My Cousin Jerry flew in from PA to join us, only his second trip to this stretch of water. He spent a few extra days in CO, exploring, sightseeing and doing a some more fishing. He went to the hallowed waters of the Dream Stream and managed to figure out things enough to have some success. It is one of the most technical places to fish in the US (in terms of fishing pressure, matching the food sources, etc.) and he has a great story to tell about a big one that got away. My buddy Brett went with us, and got in a couple of sessions on the water before his back started giving him issue and unfortunately sidelining him for the rest of the trip. He made the right decision to fight another day instead of risking making that issue a lot worse. I hated to leave him behind, but he wouldn’t have let me sit at the house with him anyway and so the rest of us forged on without him.
With the logistics involved in a four day weekend of fishing, it would be easy to put it off to another time, to think that life will “ease up” and there will be a better, more convenient time to take off work or miss other things. I am old enough to know this is not the case. Life always gets in the way; it is a constant test to see if you keep your priorities aligned. I can tell you that all of the following is true:
  • My soul feels renewed after a trip like this
  • The memories last forever
  • I return refreshed and ready to dive back into my regular life
  • Some of my most creative ideas for work come during or right after a trip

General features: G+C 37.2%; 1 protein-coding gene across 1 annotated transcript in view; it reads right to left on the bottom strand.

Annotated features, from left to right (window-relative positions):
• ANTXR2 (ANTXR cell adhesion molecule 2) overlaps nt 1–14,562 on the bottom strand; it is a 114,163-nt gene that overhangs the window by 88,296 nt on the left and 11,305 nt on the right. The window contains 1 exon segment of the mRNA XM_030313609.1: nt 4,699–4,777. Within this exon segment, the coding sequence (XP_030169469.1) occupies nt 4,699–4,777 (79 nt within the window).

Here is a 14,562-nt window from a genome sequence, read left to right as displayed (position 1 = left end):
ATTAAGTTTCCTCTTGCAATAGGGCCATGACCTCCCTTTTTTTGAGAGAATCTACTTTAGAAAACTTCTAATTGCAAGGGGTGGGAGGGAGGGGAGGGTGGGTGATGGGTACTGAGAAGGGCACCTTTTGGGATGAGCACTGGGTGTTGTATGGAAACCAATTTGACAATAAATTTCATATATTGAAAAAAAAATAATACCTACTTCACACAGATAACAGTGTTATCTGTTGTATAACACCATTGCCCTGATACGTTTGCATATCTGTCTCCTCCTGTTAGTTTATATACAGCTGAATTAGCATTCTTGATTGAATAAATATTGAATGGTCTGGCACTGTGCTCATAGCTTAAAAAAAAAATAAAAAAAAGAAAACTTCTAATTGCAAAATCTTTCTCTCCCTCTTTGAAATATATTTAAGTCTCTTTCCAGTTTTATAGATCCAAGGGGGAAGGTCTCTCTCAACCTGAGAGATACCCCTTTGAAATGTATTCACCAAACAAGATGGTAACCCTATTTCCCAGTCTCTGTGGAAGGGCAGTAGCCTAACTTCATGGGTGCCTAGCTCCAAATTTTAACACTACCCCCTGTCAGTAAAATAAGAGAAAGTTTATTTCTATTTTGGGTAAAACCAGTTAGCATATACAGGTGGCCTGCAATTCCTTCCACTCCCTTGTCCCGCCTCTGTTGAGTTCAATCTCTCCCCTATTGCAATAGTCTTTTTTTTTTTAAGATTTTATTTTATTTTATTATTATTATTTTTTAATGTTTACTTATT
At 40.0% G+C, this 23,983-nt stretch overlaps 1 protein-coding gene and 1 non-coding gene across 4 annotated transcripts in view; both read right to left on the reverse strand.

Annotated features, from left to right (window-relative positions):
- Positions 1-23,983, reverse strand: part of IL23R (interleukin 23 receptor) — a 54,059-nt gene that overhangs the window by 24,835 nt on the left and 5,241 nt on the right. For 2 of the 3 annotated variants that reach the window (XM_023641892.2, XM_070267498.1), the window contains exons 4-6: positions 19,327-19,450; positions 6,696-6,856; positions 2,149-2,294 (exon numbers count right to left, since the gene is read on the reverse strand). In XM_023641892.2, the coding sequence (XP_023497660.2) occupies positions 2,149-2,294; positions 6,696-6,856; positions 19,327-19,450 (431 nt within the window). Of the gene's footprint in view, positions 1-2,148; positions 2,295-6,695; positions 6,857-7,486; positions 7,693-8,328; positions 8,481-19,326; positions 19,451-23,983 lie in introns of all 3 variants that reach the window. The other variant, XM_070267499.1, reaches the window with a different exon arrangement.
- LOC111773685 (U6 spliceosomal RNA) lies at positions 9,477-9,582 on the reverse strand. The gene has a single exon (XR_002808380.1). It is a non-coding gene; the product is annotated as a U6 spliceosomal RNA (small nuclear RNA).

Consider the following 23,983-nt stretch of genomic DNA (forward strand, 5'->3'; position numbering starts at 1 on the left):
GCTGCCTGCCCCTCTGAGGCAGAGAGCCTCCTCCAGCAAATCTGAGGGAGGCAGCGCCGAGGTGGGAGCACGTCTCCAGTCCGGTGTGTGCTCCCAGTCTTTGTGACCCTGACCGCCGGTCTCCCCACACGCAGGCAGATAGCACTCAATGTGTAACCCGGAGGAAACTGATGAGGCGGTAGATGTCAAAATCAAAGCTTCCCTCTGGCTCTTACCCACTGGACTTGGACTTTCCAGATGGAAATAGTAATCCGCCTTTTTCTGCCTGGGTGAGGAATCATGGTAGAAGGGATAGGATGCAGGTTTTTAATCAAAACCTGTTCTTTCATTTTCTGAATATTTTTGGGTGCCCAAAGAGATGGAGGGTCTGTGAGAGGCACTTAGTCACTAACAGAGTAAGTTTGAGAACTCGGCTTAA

When you look at a list such as this you may wonder why there would be any hesitation, but the reality is that we all do it. We allow things to get in the way of the what we want, need, and should do. We all say that we would do anything for family and friends; this should include committing to spending time together and making memories.
Here is the cold, stark reality: my Dad has a limited number of these trips left in his lifetime. It could be in the single digits at this point. That saddens me immensely, as he and I have spent a lifetime of fishing together. I will fish without him when I have to, but it won’t be easy. It will never be easy, but it will get easier as time passes. And this is the best of scenarios, as he should go first. Parents should never have to bear the burden of burying their children. So when he passes it will be sad for me, but it will not be tragic. Tragic would be him reading my eulogy.
Please, take my advice: Make Time For The People and Things You Love. You never know when your world will be radically altered forever. YOU WILL NEVER GET THAT TIME BACK. You have to operate your life with this in mind, and minimize your regrets at the end. None of us know when the end is coming, so you’d better assume it’ll be sooner rather than later and live accordingly. In the end, if your life was a long and happy one, you will be able to call that a successful ride. If it ends abruptly, you at least want to have some things to show for your time here on Earth. You don’t need to change the world, but you are responsible for living your own life to the fullest and getting the most out of your time. No one can do that but you.
I’ll leave you with this thought…by age 18, you have spent 80% of the time you will spend with your parents….
Make time for those you love.